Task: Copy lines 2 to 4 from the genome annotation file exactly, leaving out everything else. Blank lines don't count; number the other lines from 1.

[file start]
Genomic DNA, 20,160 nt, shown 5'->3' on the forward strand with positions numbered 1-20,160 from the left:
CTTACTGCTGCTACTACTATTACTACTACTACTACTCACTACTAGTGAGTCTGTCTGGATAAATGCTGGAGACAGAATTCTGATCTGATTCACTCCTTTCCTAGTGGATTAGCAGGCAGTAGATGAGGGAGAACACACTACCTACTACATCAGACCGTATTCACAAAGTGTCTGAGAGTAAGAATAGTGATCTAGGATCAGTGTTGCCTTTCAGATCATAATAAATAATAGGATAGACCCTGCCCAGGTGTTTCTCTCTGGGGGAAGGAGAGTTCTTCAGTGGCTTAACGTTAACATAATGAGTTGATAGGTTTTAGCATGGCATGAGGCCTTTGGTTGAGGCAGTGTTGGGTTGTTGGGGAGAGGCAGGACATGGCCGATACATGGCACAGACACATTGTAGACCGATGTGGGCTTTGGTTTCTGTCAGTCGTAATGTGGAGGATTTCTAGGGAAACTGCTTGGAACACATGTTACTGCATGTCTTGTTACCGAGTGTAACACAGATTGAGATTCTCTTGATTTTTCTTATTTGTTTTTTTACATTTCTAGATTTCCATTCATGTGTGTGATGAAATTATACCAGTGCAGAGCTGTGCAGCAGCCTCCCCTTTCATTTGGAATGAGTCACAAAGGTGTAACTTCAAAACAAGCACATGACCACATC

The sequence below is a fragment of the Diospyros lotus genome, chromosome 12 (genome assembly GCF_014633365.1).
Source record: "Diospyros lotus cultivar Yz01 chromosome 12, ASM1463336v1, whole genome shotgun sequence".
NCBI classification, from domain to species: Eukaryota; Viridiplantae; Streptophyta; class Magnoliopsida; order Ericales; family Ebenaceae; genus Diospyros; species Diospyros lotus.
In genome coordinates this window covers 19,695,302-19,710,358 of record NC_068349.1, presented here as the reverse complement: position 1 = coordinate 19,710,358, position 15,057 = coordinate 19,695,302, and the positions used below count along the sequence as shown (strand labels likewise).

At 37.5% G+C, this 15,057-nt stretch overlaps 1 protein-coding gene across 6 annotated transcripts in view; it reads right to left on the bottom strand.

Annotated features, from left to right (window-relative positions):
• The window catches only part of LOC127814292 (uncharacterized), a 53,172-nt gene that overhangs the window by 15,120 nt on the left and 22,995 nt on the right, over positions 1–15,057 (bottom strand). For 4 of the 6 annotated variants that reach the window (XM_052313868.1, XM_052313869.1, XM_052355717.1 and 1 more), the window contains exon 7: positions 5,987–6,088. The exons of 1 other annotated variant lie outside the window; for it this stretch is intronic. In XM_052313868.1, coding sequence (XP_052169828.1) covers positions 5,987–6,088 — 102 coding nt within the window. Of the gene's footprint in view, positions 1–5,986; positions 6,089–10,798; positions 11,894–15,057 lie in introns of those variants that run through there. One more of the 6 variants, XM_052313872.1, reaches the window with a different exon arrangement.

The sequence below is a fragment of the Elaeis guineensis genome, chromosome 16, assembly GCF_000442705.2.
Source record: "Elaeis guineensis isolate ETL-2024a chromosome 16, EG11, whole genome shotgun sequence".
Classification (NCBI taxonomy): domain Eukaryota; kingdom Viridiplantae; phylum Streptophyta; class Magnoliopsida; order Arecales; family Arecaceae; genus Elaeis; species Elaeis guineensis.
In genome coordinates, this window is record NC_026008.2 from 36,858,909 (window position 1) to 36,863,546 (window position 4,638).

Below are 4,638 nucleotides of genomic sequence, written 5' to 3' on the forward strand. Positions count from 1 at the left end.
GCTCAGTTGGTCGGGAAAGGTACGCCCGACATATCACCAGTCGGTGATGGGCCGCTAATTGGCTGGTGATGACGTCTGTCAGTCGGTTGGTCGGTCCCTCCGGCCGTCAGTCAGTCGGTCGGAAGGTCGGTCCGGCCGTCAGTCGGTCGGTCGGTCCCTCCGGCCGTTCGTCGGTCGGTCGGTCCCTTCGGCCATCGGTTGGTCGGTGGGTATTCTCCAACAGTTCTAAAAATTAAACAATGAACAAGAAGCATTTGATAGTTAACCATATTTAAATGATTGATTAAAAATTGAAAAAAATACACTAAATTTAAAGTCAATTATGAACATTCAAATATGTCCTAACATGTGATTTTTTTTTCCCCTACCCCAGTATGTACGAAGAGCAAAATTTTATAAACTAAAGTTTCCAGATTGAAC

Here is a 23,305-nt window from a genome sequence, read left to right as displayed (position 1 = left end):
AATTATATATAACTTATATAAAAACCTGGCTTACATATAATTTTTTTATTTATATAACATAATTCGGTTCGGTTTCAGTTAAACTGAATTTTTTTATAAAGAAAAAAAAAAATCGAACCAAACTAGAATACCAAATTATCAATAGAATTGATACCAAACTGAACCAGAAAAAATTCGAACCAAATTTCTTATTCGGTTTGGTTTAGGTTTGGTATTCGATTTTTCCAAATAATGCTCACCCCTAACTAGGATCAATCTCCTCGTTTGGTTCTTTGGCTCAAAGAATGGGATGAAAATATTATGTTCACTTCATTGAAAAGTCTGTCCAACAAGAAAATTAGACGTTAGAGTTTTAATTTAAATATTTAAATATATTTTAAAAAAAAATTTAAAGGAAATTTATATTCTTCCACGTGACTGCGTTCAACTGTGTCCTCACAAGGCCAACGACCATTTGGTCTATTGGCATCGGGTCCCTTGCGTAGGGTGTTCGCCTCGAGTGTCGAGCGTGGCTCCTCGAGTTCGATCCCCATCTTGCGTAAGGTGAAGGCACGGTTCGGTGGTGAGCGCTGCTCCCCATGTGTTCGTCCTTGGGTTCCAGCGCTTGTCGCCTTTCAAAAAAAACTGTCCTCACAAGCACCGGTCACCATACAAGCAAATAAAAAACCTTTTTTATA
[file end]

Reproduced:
CTTACTGCTGCTACTACTATTACTACTACTACTACTCACTACTAGTGAGTCTGTCTGGATAAATGCTGGAGACAGAATTCTGATCTGATTCACTCCTTTCCTAGTGGATTAGCAGGCAGTAGATGAGGGAGAACACACTACCTACTACATCAGACCGTATTCACAAAGTGTCTGAGAGTAAGAATAGTGATCTAGGATCAGTGTTGCCTTTCAGATCATAATAAATAATAGGATAGACCCTGCCCAGGTGTTTCTCTCTGGGGGAAGGAGAGTTCTTCAGTGGCTTAACGTTAACATAATGAGTTGATAGGTTTTAGCATGGCATGAGGCCTTTGGTTGAGGCAGTGTTGGGTTGTTGGGGAGAGGCAGGACATGGCCGATACATGGCACAGACACATTGTAGACCGATGTGGGCTTTGGTTTCTGTCAGTCGTAATGTGGAGGATTTCTAGGGAAACTGCTTGGAACACATGTTACTGCATGTCTTGTTACCGAGTGTAACACAGATTGAGATTCTCTTGATTTTTCTTATTTGTTTTTTTACATTTCTAGATTTCCATTCATGTGTGTGATGAAATTATACCAGTGCAGAGCTGTGCAGCAGCCTCCCCTTTCATTTGGAATGAGTCACAAAGGTGTAACTTCAAAACAAGCACATGACCACATC

The sequence below is a fragment of the Diospyros lotus genome, chromosome 12 (genome assembly GCF_014633365.1).
Source record: "Diospyros lotus cultivar Yz01 chromosome 12, ASM1463336v1, whole genome shotgun sequence".